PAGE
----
Enter three other Citizens. Here come more voices,Your voices : for your voices I have fought; Watch'd for your voices; for your voices, bear Of wounds two dozen odd; battles thrice six I have seen, and heard of; for your voices, have Done many things, some less, some more: your voices. Indeed, I would be consul.

5 Cit. He has done nobly, and cannot go without any honest man's voice.

6 Cit. Therefore let him be consul: The gods give him joy, and make him good friend to the people!

· I will not stre en or olete your knowledge. The seal is that which gives authenticity to a writing.

. This rough hirsute gown.

3 Our poet here has strangely given the names of Englishmen to Romans.

All. Amen, amen.
God save thee, noble consul !

Cor.

[Exeunt Citizens. Worthy voices!

Re-enter MENENIUS, with BRUTUS, and Sicinius.

Men. You have stood your limitation; and the triEndue you with the people's voice: Remains, [bunes That, in th' official marks invested, you Anon do meet the senate. Cor.

Is this done?
Sic. The custom of request you have discharg'd:
The people do admit you; and are summon'd
To meet anon, upon your approbation.

Cor. Where? at the senate-house?
Sic.

There, Coriolanus.
Cor. May I then change these garments ?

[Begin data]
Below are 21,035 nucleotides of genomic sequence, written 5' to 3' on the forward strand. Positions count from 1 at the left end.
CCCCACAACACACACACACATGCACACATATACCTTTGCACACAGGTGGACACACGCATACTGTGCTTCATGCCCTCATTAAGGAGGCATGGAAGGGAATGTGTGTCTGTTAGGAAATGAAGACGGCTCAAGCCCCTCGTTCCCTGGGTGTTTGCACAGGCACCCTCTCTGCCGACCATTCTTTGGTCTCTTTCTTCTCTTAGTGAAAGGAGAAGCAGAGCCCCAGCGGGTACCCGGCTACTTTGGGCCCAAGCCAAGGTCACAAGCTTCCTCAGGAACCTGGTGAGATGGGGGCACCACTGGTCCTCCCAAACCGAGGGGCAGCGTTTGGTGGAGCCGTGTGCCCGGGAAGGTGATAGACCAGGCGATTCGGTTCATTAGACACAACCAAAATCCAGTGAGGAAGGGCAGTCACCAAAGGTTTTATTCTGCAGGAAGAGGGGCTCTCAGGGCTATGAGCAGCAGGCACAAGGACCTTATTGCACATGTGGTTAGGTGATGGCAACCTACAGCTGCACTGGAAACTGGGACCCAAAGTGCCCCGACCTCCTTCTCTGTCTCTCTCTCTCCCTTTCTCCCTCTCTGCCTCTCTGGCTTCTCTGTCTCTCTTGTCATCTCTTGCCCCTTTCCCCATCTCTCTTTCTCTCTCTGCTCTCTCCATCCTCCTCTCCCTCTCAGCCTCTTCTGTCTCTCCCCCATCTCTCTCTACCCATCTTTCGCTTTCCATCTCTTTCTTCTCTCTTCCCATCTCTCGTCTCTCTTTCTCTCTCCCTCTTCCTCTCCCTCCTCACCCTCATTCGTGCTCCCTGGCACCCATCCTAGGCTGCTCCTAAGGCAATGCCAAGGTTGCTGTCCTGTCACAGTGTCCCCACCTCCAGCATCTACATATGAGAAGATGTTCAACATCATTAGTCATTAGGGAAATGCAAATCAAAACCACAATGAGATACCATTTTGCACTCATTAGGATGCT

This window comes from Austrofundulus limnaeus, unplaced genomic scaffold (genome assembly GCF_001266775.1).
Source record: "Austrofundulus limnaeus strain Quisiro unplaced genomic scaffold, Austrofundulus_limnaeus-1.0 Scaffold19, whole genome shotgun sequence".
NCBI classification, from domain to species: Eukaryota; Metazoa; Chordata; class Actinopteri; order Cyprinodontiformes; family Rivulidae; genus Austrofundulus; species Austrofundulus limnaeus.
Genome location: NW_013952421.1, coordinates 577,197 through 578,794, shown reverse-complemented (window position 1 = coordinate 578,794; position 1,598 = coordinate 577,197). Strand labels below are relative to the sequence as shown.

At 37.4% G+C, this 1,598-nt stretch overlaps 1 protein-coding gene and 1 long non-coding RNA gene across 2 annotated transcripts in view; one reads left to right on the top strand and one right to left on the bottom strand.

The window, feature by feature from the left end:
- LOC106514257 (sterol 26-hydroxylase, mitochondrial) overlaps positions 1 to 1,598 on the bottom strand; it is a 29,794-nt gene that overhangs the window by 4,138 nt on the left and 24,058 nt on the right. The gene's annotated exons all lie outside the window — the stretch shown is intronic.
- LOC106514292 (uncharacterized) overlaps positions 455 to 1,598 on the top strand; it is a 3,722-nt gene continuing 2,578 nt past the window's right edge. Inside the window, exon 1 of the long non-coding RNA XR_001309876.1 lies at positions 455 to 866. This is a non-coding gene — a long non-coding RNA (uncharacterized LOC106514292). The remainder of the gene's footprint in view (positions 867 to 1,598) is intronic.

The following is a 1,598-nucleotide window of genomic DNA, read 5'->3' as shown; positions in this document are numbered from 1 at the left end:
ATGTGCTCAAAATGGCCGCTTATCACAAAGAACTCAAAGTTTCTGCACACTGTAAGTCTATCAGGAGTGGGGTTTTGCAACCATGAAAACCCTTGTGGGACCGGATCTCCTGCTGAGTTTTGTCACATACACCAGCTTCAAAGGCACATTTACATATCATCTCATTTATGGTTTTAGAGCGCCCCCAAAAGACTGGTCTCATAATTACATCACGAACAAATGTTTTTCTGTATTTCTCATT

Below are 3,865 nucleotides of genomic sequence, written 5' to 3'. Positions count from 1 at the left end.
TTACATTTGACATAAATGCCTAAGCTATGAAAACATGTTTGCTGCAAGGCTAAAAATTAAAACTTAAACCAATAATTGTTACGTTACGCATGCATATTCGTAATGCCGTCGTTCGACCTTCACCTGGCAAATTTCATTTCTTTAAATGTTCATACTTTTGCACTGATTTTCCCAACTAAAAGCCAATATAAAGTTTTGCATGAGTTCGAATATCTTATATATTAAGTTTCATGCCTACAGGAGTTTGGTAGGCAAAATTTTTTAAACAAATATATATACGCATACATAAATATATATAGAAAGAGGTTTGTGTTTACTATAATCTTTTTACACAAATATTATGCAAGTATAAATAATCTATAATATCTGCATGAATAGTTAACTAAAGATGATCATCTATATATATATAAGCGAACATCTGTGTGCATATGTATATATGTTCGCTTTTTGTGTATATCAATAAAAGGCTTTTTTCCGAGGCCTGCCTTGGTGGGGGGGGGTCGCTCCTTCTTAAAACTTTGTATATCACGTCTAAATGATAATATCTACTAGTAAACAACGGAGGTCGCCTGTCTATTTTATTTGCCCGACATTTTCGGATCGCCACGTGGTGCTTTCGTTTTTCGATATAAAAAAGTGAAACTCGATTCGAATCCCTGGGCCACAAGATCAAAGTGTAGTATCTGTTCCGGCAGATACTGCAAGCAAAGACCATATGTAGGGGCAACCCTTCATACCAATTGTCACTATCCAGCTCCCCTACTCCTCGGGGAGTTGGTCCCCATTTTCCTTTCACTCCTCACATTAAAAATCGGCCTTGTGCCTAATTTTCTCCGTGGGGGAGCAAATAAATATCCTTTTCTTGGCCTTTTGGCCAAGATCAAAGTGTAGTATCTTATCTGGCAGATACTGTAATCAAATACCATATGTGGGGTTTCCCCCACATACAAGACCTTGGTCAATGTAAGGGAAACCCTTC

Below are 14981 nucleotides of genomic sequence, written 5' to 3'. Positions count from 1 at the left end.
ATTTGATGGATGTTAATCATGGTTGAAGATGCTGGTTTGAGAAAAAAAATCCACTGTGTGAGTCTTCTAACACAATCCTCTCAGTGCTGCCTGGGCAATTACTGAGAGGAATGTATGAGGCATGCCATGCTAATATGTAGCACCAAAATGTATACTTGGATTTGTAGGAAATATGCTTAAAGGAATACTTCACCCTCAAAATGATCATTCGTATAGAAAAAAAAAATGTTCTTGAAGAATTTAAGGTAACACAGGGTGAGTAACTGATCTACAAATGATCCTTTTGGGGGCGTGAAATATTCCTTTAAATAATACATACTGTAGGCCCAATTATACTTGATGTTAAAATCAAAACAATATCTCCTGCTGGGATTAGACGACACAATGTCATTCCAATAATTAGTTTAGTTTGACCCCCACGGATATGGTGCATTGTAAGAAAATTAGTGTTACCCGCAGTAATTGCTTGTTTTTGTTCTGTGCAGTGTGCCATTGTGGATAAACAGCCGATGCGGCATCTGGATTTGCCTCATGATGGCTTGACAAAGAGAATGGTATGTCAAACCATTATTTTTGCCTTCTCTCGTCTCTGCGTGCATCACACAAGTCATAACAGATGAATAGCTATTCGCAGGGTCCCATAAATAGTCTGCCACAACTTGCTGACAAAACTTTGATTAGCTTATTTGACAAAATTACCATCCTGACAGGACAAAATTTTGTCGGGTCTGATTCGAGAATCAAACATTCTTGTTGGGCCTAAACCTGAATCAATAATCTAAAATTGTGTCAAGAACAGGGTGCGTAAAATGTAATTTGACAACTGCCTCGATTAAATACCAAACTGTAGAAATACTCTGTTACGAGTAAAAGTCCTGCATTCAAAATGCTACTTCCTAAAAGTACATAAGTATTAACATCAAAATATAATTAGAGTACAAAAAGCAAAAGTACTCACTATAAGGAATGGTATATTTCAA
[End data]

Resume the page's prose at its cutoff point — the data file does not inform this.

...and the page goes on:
Sic.

sir. Cor. That I'll straight do; and, knowing myself Repair to th senate-house.

[again, Men. I'll keep you company.-Will you along ? Bru. We stay here for the people. Sic.

Fare [Exeunt CORIOLANUS and MENEN. He has it now; and by his looks, methinks, Tis warm at his heart. Bru.

With a proud heart he wore His humble weeds: Will you dismiss the people ?

You may,

you well!

Re-enter Citizens.

Sic. How now, my masters ? have you

chose this 1 Cit. He has our voices, sir.

(man; Bru. We pray the gods, he may deserve your loves.

2 Cit. Amen, sir : To my poor unworthy notice, He mock'd us, when he begg’d our voices. 3 Cit.

Certainly, He flouted us down-right.

[us. 1 Cit. No, 'tis his kind of speech, he did not mock 2 Cit. Not one amongst us, save yourself, but says,

He us'd us scornfully: he should have show'd us
His marks of merit, wounds receiv'd for his country.

Sic. Why, so he did, I am sure.
Cit.

No; no man saw 'em,

[Several speak. 3 Cit. He said, he had wounds, whieh he could show

in private;
And with his hat, thus waving it in scorn,
I would be consul, says he: aged custom,'
But by your voices, will not so permit me;
Your coices therefore: When we granted that,
Here was,—I thank you for your voices,—thank you,-